The Government reversed all six amendments made to the Bill in the House of Lords. The Lords amendments would have:
- brought NHS procurement fully in scope of the Bill
- required a minister to consider certain principles before publishing a national procurement policy statement (NPPS)
- included specified strategic priorities in the NPPS
- allowed contracting authorities to exclude suppliers from contract awards for their involvement in activities linked to forced organ harvesting
- mandated that physical surveillance technology which has been delivered by suppliers involved in modern slavery, genocide or crimes against humanity be removed.
The Government argued amendments on strategic priorities would have taken away the flexibility a government needs to adjust them over time. While supporting the need to tackle the issues of human rights abuses in the supply chain, the Government argued these amendments would increase burden to contracting authorities and suppliers. It took the view that the Bill contained sufficient safeguards to address such abuses.
The Government made further amendments, many of which clarify the Bill’s provisions or are consequential to other amendments. These include:
- clarifying the process for suppliers to appeal against their exclusion from procurement (debarment)
- setting parameters around the treatment of tenders offering an abnormally low price for goods or services
- provisions regarding procurement-related international trade disputes and remedies available to suppliers from the UK and countries with which the UK has a trade agreement
- addressing concerns around cross-border procurement within the UK.
All but three government amendments passed without a vote.
Opposition MPs pressed for a vote on over 30 opposition amendments, of which none were successful.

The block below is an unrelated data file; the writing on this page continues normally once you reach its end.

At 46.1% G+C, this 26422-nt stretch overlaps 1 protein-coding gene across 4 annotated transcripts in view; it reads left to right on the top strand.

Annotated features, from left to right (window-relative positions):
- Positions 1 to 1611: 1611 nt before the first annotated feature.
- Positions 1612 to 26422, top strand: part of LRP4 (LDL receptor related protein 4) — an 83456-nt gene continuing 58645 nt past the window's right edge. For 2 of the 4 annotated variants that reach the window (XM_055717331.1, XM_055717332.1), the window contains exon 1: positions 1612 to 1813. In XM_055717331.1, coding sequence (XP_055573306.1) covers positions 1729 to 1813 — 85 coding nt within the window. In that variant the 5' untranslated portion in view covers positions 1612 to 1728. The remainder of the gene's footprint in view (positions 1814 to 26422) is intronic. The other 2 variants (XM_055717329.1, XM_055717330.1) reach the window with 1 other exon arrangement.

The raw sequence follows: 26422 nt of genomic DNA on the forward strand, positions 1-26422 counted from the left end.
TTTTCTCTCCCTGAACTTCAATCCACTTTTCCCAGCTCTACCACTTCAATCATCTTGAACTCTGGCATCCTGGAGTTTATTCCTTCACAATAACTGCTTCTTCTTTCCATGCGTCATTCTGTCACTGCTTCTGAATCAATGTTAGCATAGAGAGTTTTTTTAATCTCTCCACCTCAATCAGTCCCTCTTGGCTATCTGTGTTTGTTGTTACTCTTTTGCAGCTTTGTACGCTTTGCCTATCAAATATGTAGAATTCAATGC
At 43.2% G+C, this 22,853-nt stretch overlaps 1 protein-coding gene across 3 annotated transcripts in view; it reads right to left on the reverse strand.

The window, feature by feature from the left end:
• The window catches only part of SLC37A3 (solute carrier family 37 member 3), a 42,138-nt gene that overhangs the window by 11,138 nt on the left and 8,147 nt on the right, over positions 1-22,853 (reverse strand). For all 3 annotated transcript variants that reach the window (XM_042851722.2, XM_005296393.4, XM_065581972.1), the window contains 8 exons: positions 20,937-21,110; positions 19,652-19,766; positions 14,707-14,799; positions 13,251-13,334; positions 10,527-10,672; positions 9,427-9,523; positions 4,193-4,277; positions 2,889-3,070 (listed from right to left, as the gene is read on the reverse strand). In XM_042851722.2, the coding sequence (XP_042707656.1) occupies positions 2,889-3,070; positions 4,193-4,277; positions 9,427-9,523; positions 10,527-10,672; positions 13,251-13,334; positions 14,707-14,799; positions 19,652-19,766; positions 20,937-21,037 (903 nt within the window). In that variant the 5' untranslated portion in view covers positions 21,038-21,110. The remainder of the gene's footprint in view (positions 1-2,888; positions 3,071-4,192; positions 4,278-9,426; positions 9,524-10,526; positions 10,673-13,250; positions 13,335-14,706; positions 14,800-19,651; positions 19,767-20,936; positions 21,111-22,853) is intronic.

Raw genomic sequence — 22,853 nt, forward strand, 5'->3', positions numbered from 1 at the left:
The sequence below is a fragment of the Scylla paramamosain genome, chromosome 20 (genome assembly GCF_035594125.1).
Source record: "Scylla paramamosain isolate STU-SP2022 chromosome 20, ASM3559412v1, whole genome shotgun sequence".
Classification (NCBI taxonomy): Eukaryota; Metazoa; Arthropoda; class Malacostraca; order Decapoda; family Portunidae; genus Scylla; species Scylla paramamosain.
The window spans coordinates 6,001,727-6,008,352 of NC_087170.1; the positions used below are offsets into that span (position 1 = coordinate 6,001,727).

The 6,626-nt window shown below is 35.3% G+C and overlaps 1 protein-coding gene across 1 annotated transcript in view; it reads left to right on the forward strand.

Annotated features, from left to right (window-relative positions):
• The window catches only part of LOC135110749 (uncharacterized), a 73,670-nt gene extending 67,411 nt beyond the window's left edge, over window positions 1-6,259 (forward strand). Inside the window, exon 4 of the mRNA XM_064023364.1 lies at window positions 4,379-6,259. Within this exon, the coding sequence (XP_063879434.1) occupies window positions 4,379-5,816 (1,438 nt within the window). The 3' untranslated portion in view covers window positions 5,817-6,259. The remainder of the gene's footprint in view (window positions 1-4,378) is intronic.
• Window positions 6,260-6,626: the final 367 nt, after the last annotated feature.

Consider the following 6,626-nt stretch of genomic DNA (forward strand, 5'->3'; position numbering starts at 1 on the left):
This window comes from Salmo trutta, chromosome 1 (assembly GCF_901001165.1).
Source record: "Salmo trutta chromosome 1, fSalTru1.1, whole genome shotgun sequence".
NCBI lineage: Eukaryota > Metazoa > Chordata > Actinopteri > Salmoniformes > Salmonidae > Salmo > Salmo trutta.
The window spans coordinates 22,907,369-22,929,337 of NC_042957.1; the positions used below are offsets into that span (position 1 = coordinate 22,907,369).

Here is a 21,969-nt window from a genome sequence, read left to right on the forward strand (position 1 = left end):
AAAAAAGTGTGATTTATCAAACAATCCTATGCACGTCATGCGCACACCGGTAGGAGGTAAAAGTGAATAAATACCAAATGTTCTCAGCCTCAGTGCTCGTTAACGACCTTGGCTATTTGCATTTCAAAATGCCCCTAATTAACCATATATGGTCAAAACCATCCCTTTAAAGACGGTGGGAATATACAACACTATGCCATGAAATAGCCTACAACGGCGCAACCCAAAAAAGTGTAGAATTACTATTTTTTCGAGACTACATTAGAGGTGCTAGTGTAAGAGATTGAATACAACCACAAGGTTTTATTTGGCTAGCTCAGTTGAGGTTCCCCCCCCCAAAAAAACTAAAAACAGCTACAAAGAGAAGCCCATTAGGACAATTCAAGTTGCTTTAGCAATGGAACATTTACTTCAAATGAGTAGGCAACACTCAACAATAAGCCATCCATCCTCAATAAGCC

The main themes debated in the committee included commitment to social value and net zero objectives, buying locally and supporting small businesses, national security concerns when purchasing goods or services from suppliers linked to hostile states, preventing conflicts of interest and devolution issues.
The Bill would apply to procurement by devolved authorities in Wales and Northern Ireland. Scotland, however, would maintain its own legal framework, while the Bill would provide for arrangements covering joint and cross-border procurement with Scottish contracting authorities.
The UK Government has sought legislative consent from the devolved legislatures for this Bill.
The Scottish Government did not recommend consent to this bill as introduced. The Welsh Government had indicated its consent would be conditional upon certain amendments. Following discussions with both devolved governments, the UK Government made several amendments in the Public Bill Committee, which would clarify and limit its power to make certain regulations regarding devolved procurement.
The Senedd agreed on 28 March to give partial consent to the Bill (PDF). It withheld consent to provisions in relation to international agreements, as far as these provisions fall within the legislative competence of the Senedd. With this, the Senedd rejected concurrent powers in the bill, so far as the UK Government ministers could exercise these powers without the consent of the Welsh ministers.
For the Bill’s report stage on 13 June, MPs tabled 68 amendments and 17 new clauses. Of these amendments the Government tabled 39, mainly focussing on national security issues. Non-government amendments related to national security, human rights, labour rights, addressing financial and economic misconduct, evaluation of contracts and other issues.
Documents to download
Procurement Bill progress of the bill (542 KB , PDF)
A Westminster Hall debate has been scheduled for 4.30pm on 5 March on the performance of South West Water. The debate will be opened by Simon Jupp MP.
Votes to approve the Supplementary Estimates for 2023/24 will take place in March 2024. These will cover the Government's revised spending plans for this year.